The question of how long unbelievers remain existing in that state without ceasing to exist is then simply a matter of exegesis. In other words, I don’t have any strong theological problem with the idea that unbelievers go to hell and, by implication (not by necessity) are annihilated. I would just separate out that natural result from the penalty for sin and say that this annihilation is not itself the penalty for sin.
This leads me to my actual question. The reason I would have a theological problem with annihilation itself being the penalty for sin, is, once again, the atonement of Christ. I think that your critique of the traditional view (as creating problems for interpreting the atonement) is a solid, strong critique at this point. However, in my opinion, looking at the atonement is actually one of the strongest arguments against the conditional immortality view as well.
If you say that the penalty for sin is death, and you define death as annihilation—both body and soul ceasing to exist—and this is why annihilation of unbelievers in the lake of fire is necessary, then I think you still have an issue at the atonement. If the penalty for sin is one’s soul being destroyed—annihilated—then in order for Christ to truly take the penalty of sin on himself, that would mean his soul was annihilated—Jesus ceased to exist (at least until he was, somehow, brought back into existence at the resurrection).
Is that actually an implication you would follow through on? Or am I misunderstanding your position entirely, and you would not say that death (annihilation) is the penalty for sin (which would be difficult given Romans 6:23 et al)? Again, I would argue that death does not mean annihilation, so the absolute state of death (with no inherent reference to chronological duration of conscious torment) is the penalty for sin, though I would argue exegetically that the souls of unbelievers do remain forever in hell (and I might argue that the length of time does not increase the degree of suffering; it’s incidental). For that reason, I don’t have a strong theological objection to unbelievers being annihilated at some point (even if I have exegetical objections).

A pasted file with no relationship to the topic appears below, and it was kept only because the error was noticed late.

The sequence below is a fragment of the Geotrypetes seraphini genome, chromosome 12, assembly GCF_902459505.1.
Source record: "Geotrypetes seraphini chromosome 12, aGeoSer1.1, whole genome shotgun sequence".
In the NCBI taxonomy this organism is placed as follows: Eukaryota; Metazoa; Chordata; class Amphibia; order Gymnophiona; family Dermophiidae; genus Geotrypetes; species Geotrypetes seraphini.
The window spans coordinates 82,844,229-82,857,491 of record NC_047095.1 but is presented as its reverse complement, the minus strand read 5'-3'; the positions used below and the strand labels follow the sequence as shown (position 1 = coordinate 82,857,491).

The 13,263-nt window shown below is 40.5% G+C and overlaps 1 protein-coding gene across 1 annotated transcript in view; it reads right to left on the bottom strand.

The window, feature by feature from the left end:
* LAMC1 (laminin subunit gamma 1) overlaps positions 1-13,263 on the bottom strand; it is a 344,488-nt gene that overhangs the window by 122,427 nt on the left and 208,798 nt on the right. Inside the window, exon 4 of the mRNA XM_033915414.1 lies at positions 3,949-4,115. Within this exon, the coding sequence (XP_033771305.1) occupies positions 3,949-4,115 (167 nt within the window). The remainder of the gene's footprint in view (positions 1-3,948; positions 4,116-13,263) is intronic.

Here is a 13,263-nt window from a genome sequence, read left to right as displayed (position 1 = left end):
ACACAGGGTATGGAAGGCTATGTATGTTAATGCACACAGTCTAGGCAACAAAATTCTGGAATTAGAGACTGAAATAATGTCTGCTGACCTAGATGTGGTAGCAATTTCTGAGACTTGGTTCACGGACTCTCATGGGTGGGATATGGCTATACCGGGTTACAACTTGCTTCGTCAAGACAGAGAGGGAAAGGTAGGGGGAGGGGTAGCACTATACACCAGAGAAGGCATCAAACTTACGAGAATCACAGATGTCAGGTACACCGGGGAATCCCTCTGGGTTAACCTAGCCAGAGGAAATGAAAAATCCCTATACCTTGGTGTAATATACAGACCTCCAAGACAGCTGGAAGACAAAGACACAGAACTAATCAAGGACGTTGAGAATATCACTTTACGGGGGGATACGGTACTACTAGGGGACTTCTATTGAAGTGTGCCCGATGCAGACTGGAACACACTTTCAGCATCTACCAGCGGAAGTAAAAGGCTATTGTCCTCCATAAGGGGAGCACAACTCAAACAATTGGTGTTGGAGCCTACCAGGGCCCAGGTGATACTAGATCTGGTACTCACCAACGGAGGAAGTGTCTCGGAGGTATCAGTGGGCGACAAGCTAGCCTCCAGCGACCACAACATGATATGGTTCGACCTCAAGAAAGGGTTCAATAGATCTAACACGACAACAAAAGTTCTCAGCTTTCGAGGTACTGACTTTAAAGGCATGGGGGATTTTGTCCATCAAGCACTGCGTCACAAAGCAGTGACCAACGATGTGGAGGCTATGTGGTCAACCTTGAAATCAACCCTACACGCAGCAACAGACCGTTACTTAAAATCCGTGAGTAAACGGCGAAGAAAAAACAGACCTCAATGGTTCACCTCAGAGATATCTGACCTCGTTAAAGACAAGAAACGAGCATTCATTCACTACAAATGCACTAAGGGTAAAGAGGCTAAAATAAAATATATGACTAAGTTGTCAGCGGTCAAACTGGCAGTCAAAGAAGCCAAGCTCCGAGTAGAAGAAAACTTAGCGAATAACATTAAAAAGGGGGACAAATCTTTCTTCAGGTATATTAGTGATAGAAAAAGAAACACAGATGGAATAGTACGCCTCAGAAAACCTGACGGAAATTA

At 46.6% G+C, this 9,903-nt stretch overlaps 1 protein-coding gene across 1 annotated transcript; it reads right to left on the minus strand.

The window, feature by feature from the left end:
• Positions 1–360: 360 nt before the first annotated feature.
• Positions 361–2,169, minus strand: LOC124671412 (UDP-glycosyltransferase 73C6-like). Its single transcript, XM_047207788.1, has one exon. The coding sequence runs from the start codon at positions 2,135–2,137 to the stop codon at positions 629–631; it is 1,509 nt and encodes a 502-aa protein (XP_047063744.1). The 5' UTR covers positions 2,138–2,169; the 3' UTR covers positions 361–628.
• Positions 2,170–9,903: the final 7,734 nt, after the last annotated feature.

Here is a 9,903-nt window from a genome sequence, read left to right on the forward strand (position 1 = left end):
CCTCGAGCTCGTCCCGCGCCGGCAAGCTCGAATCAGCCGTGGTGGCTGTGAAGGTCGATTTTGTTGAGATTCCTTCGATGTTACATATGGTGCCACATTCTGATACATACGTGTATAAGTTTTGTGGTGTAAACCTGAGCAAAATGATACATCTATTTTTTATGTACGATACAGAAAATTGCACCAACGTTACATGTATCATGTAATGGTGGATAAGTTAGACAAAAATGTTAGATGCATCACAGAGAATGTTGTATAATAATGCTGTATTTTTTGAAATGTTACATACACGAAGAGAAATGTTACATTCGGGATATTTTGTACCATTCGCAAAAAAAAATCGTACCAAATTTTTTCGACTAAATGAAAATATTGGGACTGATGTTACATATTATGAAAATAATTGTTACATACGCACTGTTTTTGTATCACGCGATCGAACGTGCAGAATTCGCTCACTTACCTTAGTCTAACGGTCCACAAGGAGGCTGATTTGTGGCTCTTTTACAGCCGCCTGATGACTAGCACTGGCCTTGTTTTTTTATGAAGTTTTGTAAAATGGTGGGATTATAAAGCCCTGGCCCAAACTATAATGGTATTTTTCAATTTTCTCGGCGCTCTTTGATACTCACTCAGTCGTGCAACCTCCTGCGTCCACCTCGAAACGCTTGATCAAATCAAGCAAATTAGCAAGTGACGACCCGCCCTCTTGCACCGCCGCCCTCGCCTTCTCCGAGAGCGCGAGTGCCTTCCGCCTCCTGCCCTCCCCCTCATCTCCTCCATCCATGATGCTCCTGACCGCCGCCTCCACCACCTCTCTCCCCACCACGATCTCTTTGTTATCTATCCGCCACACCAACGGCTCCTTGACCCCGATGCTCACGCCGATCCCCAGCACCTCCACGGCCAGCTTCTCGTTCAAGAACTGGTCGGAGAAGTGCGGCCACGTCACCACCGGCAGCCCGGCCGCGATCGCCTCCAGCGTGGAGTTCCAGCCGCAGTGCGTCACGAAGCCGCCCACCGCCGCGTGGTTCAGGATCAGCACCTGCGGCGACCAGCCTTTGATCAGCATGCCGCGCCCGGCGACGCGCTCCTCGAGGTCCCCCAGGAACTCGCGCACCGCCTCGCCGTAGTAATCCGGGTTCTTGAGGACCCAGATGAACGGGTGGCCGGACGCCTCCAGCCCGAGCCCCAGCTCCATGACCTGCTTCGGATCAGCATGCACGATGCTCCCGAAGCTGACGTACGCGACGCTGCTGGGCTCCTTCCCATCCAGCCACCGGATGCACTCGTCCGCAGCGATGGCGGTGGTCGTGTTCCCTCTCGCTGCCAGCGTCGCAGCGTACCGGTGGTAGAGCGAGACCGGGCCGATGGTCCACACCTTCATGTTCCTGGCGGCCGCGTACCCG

But if we connect death and annihilation and say that ceasing to exist is the penalty for sin, then I have a huge theological conundrum, because I can’t see how we can say that Jesus experienced the penalty for sin—unless his soul too was annihilated. Are you going to argue that Jesus, in his death on the cross, was, body and soul, annihilated? And if he didn’t cease to exist—his soul was not annihilated—then in what sense did he actually experience the penalty for sin as our substitute?
Thank you for your time.
In my next post, I’ll share Mr. Grice’s first response. And, in the meantime, I encourage you to contemplate the implications of such a view.